2.1 Need for Enhanced Levels of Flexibility and Adaptability

To continue to be able to respond to changing conditions it is vital that the FIG structure enables the organisation to respond quickly and effectively, whilst at the same time ensuring that appropriate levels of accountability exist. The changes impacting on the professions of surveying demand that professionals and professional bodies adapt and change. The recent changes to the statutes will undoubtedly help the FIG to achieve this, it is, however, considered by the task force that the pace of change demands even greater levels of adaptability.

Key Issues: Will the existing governing framework be sufficiently adaptable to accommodate to the rapid pace of change impacting on the Federation over the next 10-20 years?

What are the key factors that will force change on the operating procedures of FIG and how should FIG respond?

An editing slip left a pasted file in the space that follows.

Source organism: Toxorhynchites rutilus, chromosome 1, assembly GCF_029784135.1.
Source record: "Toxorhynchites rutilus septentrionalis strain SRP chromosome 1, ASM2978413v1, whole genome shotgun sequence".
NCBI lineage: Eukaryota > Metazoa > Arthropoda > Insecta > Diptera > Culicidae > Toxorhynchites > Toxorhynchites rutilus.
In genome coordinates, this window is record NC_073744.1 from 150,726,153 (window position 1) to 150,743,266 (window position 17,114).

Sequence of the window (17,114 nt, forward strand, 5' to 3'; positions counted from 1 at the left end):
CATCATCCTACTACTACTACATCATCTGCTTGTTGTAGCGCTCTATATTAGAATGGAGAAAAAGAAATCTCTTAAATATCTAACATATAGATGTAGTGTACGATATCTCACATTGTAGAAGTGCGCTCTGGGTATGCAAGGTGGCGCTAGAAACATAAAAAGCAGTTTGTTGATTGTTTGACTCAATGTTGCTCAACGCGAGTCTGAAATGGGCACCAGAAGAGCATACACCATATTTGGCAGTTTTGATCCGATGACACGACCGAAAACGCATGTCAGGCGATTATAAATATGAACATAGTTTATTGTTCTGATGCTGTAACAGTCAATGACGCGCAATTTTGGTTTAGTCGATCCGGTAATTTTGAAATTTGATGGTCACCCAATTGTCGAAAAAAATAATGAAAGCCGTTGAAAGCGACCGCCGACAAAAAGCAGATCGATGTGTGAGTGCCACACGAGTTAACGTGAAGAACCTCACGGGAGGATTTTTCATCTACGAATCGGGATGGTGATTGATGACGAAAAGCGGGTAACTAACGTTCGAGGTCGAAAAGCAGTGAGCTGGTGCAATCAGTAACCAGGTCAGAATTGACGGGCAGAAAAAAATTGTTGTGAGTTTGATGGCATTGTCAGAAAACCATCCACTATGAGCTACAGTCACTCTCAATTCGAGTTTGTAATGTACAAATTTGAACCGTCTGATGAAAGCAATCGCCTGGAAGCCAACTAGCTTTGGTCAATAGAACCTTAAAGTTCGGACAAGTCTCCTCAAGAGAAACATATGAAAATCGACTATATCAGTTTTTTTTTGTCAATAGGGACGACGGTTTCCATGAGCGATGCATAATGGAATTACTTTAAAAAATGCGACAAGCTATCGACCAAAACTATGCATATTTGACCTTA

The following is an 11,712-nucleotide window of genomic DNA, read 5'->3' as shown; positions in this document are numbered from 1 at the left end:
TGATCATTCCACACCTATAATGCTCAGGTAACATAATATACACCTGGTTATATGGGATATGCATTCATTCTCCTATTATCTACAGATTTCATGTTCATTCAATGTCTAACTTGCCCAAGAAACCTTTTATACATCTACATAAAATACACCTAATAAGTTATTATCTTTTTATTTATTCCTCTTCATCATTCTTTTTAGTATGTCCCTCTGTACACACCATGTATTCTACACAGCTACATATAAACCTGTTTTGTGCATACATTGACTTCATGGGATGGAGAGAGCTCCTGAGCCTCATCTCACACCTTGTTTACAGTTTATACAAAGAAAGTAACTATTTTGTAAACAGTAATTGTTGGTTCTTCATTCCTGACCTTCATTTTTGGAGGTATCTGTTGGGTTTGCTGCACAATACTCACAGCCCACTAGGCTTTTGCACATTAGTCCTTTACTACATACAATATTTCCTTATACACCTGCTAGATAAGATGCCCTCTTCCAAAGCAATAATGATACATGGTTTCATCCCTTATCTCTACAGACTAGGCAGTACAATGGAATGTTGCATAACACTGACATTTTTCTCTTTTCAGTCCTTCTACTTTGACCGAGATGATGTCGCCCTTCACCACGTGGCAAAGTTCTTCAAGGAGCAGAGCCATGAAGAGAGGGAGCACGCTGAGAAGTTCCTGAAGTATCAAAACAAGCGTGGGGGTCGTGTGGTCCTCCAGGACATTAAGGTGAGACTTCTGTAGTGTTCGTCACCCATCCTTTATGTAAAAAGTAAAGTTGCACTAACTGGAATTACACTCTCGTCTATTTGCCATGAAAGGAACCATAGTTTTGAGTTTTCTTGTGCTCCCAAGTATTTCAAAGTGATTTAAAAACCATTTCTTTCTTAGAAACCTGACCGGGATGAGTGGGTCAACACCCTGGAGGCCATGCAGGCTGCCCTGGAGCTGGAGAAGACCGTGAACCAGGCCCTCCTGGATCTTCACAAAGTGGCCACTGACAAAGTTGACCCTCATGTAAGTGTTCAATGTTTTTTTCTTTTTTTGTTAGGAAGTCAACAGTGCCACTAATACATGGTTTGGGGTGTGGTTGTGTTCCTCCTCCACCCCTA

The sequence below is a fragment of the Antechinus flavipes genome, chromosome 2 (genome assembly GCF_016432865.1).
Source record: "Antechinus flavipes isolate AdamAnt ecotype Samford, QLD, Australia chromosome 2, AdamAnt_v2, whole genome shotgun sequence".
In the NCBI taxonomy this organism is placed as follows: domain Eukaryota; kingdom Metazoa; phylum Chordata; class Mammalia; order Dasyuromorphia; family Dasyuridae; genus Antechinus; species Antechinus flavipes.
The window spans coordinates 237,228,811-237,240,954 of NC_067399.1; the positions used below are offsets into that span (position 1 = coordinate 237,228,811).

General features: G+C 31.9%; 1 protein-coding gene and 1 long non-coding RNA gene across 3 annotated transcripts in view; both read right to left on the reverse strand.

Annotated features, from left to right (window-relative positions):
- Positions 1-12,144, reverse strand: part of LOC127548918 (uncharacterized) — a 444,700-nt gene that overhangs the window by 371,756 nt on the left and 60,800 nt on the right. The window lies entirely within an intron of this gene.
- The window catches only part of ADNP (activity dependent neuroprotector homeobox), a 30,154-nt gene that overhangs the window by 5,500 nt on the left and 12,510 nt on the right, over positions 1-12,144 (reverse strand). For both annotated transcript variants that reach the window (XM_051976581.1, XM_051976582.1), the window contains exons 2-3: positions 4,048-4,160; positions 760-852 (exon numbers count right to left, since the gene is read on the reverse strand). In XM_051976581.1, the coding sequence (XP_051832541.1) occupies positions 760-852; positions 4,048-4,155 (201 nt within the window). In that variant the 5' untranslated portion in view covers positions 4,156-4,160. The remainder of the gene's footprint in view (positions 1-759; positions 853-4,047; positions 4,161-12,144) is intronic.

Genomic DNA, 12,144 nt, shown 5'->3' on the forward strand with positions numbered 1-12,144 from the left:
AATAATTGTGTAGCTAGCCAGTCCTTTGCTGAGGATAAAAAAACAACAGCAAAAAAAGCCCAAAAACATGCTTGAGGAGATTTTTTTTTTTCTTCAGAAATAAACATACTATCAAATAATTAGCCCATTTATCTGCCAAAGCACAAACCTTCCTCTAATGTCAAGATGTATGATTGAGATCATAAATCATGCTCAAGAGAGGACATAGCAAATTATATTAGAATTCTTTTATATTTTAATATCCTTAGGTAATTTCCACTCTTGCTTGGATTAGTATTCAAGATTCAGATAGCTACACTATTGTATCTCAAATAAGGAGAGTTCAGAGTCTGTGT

2.2 Need for More Effective Policy and Decision Making Structures

The future of FIG as an effective international NGO has and will continue to rely on the active involvement of its member associations and contributors to its technical work. The existing structure has served the Federation well during its first 100 years. For the past 20 or so years, however, as a result of the pace of change mentioned in 2.1, the need for more rapid policy formulation and decision making has put pressure on the existing arrangements. The present General Assembly (GA) has become a cumbersome forum for decision making. The physical layout of the room in which GA's take place tends to encourage a more adversarial rather than collaborative approach to decision making. Furthermore, over time, the agenda for GA have increased in length, often dealing with operational issues which could be delegated.